450 F2d 300 Cordero v. H Pasquith M Cordero
450 F.2d 300
Ramona CORDERO, Appellee,
Thomas H. PASQUITH, Appellant.
Victor M. CORDERO, Appellee,
Thomas H. PASQUITH, Appellant.
Nos. 15394, 15395.
United States Court of Appeals,
Argued May 3, 1971.
Decided Oct. 22, 1971.
Samuel S. Smalkin, Baltimore, Md. (Rollins, Smalkin, Weston & Andrew and Hyman Ginsberg, Ginsberg & Ginsberg, Baltimore, Md., on brief), for appellant.
Robert C. Verderaime, Baltimore, Md. (Verderaime & DuBois, Baltimore, Md., on brief), for appellees.
Before BRYAN, WINTER and BUTZNER, Circuit Judges.
ALBERT V. BRYAN, Circuit Judge:
In an automobile collision the night of May 27, 1964 on U. S. Route 13 in Maryland, Ramona Cordero, a passenger in the car driven by her former husband, Victor Cordero, was hurt. Thomas Pasquith was the driver of the other vehicle, a pick-up truck. Normally the road was a dual highway, that is, two northbound lanes separated from two southbound lanes by a median strip. At the locus in quo, the northbound lanes had been closed and the southbound had been converted into a two-way highway, with a white line running down the center marking the two lanes. Additionally, there were signs and barrel-barricades with flashing lights, warning of the reduction of the route and indicating its lane division.
The Cordero car proceeding southwardly was thus directed into, and confined to, a single lane. Going northward Pasquith was similarly restricted. Neither vehicle was exceeding the speed limit. However, either because of fatigue, unfamiliarity with the road or the rain, Victor drove the Cordero car across the center line as Pasquith approached. The rear left side of the car struck the left front of the latter's truck.
To avoid collision, Pasquith turned off the righthand edge of the paved portion of the highway, putting the right wheels onto the shoulder but leaving the left wheels on the pavement. At this point the northbound lane-Pasquith's-was 12 feet wide with a 4 1/2 foot macadam shoulder. Photographs indicate that the latter was coterminous with the pavement, without substantial separation, depression or elevation.
Ramona and Victor Cordero each sued Pasquith who counterclaimed against Victor. A jury was waived in each claim. Judgment went for Ramona against Pasquith. The latter, for contributory negligence, was denied recovery on his counterclaim against Victor. Victor's action against Pasquith was dismissed. Pasquith has appealed; Victor has not.
These are the fact findings of the trial court:
"I believe that the weight of the credible evidence and the plausibility and the probability of what happened is that both drivers were negligent. I find that Mr. Cordero came across the center line. There is no conceivable reason why Pasquith should have gone across the center line. He knew the road. Of course, it's possible that his car could have skidded. It's equally possible that the other car could have skidded. * * *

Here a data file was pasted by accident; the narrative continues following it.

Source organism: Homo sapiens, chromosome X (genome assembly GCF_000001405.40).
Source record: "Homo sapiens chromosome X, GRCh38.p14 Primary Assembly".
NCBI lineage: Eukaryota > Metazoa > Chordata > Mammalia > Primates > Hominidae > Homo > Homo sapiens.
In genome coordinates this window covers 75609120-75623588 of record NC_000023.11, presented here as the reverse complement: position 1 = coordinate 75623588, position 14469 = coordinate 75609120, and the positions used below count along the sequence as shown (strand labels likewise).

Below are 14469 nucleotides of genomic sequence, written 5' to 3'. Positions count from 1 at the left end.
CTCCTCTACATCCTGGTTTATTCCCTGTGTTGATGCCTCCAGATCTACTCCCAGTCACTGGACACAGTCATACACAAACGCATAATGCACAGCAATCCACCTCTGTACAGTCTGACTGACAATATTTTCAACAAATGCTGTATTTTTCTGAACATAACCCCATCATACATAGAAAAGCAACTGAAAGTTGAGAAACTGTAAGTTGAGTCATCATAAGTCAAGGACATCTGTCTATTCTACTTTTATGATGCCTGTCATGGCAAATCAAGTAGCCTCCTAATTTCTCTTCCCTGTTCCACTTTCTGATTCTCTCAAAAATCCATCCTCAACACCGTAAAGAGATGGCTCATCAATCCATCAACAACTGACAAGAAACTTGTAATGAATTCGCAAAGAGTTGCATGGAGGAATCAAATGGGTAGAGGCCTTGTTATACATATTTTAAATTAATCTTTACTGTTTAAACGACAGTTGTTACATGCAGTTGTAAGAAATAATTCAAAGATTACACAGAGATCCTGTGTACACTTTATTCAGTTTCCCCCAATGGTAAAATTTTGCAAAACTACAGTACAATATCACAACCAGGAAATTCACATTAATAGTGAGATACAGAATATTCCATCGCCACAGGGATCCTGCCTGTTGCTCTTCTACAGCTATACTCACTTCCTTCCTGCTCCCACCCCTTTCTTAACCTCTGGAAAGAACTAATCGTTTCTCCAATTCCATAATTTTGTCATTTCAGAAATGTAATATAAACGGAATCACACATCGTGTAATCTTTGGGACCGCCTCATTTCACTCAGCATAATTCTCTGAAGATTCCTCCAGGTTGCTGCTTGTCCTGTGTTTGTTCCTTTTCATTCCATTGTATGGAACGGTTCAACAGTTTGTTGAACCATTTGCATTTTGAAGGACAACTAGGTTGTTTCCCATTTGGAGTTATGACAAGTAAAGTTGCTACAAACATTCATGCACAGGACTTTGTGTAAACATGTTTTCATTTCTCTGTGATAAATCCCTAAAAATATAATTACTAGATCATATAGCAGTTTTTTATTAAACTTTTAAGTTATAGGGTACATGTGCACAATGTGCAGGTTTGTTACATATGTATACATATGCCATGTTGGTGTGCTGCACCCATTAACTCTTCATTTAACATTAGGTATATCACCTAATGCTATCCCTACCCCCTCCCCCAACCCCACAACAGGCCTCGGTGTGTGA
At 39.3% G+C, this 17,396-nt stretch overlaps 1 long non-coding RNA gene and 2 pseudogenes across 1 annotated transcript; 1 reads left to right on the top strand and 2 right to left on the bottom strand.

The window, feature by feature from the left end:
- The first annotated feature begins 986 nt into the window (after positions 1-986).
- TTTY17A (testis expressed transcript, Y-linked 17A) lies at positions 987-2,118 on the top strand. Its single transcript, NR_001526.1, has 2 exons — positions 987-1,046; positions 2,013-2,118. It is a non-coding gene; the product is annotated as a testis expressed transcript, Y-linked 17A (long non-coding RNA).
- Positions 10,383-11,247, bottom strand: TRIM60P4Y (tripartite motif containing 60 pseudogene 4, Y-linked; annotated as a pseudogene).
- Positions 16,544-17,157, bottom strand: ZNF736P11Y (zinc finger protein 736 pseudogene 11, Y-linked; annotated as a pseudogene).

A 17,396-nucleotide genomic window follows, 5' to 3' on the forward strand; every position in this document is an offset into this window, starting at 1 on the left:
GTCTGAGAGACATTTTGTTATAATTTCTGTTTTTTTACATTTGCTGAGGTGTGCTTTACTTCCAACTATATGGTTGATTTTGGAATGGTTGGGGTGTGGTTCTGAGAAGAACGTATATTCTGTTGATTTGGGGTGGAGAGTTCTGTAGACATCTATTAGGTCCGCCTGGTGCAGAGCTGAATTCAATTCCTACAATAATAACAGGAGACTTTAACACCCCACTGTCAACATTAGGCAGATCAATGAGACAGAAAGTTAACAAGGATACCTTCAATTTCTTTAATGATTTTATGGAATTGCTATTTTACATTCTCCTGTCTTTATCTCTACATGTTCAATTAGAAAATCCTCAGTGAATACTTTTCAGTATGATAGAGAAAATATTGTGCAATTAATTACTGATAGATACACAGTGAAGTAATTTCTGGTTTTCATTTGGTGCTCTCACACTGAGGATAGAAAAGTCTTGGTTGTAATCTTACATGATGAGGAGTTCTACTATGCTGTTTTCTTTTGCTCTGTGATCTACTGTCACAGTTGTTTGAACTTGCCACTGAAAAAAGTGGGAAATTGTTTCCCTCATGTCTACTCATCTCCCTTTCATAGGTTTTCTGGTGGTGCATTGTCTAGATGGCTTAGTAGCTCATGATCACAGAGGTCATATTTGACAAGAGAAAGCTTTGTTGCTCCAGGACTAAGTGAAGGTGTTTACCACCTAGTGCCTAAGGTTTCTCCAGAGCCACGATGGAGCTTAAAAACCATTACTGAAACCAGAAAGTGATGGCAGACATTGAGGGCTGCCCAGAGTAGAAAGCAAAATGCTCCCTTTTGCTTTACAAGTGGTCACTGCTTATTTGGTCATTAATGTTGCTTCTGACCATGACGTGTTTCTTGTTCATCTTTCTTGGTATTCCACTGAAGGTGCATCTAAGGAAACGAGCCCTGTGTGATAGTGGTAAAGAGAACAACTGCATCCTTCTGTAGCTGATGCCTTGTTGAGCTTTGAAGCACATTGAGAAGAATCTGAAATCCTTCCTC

"I find he [Cordero] was negligent in getting over onto that side of the road; but I find Mr. Pasquith was also clearly negligent.
"In the first place, Mr. Pasquith didn't see the Cordero car, on his first statement, until it was two car lengths from him. Well now, if he didn't see the car that was within two car lengths from him, he was guilty of negligence. * * * Assuming that Mr. Pasquith first saw the Cordero car when it was five or six car lengths away, on the wrong side of the road coming towards him, he was negligent not to have seen the car sooner. * * *
"He said he got both right wheels on the shoulder with both left wheels still on the road. I don't believe that is exactly what happened, but assuming that it was, if he had been looking out soon enough, he should have pulled his car entirely off the travelled portion of the road, or enough off the travelled portion of the road so that this other car, that may have been sliding, wouldn't have slid into him.
"It's quite apparent that the man who was following him and who was going about the same rate of speed, whatever that rate of speed may have been, had no difficulty in pulling his car entirely off the road and on to the grass within a very short distance, because he was following fairly closely behind and pulled his car entirely off on the grass.
"Mr. Pasquith, I find, did not see the car soon enough and did not take the proper action to avoid the accident.
"The result of that is that there must be a verdict in favor of Pasquith in the suit brought by Victor Cordero; but a verdict in favor of Mrs. Ramona Cordero against Pasquith." (Accent added.)
In holding Pasquith negligent the findings and conclusions of the District Court are clearly erroneous. F.R.C.P. 52(a). The proof does not support this view. Due care did not demand more of him than the movement he executed to the right and onto the shoulder.
Pasquith was entitled to peremptory exoneration. Also, he was entitled to a declaration of liability of Victor Cordero on his counterclaim. Consequently, we must vacate the judgment granted Ramona Cordero against Pasquith, and remand the action for the assessment of damages in favor of Pasquith against Victor.
Vacated and remanded.